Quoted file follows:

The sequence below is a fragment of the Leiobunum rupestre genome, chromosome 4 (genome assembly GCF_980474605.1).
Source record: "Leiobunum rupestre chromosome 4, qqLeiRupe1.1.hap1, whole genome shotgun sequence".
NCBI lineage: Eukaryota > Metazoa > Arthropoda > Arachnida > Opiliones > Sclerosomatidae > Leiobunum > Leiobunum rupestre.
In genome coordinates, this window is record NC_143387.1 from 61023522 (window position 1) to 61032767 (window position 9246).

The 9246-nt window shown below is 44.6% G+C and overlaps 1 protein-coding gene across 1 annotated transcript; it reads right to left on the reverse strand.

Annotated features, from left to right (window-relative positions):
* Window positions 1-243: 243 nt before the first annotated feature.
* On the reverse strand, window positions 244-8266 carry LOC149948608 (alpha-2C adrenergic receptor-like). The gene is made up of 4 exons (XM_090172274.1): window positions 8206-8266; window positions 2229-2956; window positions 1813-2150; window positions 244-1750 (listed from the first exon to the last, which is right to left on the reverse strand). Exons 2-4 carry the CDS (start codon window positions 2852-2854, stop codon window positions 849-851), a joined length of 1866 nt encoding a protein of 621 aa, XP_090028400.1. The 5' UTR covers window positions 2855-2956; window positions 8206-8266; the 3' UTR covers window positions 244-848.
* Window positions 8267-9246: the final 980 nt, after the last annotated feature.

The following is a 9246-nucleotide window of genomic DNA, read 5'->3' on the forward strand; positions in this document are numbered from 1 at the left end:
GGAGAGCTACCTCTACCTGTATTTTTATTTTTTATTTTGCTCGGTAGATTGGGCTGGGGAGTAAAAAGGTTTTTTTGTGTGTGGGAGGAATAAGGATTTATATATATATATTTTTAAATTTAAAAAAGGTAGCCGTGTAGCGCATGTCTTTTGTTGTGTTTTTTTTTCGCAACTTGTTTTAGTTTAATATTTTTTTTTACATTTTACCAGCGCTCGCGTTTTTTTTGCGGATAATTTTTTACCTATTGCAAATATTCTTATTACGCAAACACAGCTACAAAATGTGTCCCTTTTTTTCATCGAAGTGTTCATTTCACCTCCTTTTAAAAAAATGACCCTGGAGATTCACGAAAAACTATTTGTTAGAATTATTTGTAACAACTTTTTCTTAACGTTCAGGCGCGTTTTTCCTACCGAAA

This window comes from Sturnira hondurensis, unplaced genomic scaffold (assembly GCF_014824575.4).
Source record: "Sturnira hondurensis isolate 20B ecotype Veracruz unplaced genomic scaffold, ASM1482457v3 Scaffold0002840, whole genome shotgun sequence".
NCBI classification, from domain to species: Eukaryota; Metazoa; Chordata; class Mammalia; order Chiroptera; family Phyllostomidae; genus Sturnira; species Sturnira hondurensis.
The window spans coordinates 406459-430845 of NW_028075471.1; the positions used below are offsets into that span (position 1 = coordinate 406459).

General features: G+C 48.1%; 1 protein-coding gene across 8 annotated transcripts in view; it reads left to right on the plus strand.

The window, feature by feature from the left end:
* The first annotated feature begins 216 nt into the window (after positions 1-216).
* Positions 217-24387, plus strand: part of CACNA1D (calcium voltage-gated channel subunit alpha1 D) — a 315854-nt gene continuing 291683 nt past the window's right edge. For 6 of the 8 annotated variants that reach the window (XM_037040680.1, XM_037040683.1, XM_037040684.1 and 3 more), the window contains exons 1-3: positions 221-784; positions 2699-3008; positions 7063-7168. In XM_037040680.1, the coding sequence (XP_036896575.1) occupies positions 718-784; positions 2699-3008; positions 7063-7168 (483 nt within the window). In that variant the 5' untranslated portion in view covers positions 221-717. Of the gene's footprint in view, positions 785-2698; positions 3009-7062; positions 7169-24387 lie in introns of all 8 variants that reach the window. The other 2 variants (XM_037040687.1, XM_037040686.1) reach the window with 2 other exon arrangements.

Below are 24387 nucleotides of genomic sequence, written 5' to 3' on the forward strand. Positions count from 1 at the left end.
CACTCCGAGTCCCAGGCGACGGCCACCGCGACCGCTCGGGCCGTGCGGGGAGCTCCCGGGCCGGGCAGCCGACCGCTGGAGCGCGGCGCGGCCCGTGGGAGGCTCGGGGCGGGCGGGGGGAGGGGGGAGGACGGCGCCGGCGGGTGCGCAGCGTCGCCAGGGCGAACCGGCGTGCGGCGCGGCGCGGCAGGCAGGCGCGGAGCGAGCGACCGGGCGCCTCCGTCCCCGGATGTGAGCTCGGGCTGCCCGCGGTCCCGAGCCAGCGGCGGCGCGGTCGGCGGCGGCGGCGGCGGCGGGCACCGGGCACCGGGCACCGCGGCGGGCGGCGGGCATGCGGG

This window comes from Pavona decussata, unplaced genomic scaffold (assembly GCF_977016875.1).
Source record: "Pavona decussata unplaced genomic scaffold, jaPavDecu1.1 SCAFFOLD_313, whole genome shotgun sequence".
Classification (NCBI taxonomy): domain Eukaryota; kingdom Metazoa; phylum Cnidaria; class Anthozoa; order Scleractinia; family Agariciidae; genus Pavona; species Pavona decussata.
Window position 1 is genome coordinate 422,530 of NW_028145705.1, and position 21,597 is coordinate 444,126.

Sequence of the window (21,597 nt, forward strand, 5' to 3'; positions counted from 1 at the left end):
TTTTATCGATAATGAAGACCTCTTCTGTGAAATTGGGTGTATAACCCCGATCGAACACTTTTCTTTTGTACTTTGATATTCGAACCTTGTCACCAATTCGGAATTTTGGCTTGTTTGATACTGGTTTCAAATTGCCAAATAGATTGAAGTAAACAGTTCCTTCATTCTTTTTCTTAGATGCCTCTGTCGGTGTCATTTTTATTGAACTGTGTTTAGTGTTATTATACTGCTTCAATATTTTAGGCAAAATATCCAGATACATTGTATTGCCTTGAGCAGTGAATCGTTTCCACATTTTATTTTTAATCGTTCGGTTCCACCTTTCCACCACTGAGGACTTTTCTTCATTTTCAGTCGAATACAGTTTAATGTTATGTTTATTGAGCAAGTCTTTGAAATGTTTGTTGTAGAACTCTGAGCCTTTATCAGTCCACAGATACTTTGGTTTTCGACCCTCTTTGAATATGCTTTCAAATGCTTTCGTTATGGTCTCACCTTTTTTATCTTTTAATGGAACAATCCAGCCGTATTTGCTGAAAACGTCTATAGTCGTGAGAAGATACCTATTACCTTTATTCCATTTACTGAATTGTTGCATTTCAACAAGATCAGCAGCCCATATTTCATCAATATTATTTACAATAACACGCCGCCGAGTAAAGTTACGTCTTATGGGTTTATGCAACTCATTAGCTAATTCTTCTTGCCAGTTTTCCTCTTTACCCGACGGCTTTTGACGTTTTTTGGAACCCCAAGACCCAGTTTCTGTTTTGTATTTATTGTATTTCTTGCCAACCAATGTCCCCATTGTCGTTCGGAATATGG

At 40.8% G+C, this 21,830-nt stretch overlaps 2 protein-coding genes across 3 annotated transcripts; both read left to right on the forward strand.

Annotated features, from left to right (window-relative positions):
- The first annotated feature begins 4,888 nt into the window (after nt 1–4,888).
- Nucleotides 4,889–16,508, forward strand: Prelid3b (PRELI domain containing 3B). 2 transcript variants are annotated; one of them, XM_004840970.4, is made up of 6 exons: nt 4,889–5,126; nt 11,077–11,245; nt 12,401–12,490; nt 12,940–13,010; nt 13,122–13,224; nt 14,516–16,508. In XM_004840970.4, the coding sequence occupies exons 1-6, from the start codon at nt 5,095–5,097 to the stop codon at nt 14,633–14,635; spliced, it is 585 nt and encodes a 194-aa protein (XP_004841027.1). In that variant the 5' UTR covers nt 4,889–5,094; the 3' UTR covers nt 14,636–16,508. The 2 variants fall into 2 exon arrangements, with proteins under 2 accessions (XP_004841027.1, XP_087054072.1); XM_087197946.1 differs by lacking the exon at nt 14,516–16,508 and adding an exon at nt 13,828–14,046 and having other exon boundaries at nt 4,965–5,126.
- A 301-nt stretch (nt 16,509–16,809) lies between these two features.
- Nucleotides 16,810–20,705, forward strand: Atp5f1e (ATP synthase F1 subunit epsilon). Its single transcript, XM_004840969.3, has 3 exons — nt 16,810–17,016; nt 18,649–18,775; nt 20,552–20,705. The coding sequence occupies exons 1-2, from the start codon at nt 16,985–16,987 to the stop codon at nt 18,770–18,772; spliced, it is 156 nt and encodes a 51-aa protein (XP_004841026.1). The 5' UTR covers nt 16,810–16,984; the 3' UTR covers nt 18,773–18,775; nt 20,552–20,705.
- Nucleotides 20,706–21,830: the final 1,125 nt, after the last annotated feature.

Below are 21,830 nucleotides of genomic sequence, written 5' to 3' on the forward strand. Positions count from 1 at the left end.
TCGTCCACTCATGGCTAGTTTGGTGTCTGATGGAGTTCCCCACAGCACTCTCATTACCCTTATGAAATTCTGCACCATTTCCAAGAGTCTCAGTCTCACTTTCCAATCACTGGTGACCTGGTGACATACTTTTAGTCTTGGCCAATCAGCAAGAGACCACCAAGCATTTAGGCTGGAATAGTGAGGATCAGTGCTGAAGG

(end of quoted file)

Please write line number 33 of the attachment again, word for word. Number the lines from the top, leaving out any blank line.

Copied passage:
- Nucleotides 16,810–20,705, forward strand: Atp5f1e (ATP synthase F1 subunit epsilon). Its single transcript, XM_004840969.3, has 3 exons — nt 16,810–17,016; nt 18,649–18,775; nt 20,552–20,705. The coding sequence occupies exons 1-2, from the start codon at nt 16,985–16,987 to the stop codon at nt 18,770–18,772; spliced, it is 156 nt and encodes a 51-aa protein (XP_004841026.1). The 5' UTR covers nt 16,810–16,984; the 3' UTR covers nt 18,773–18,775; nt 20,552–20,705.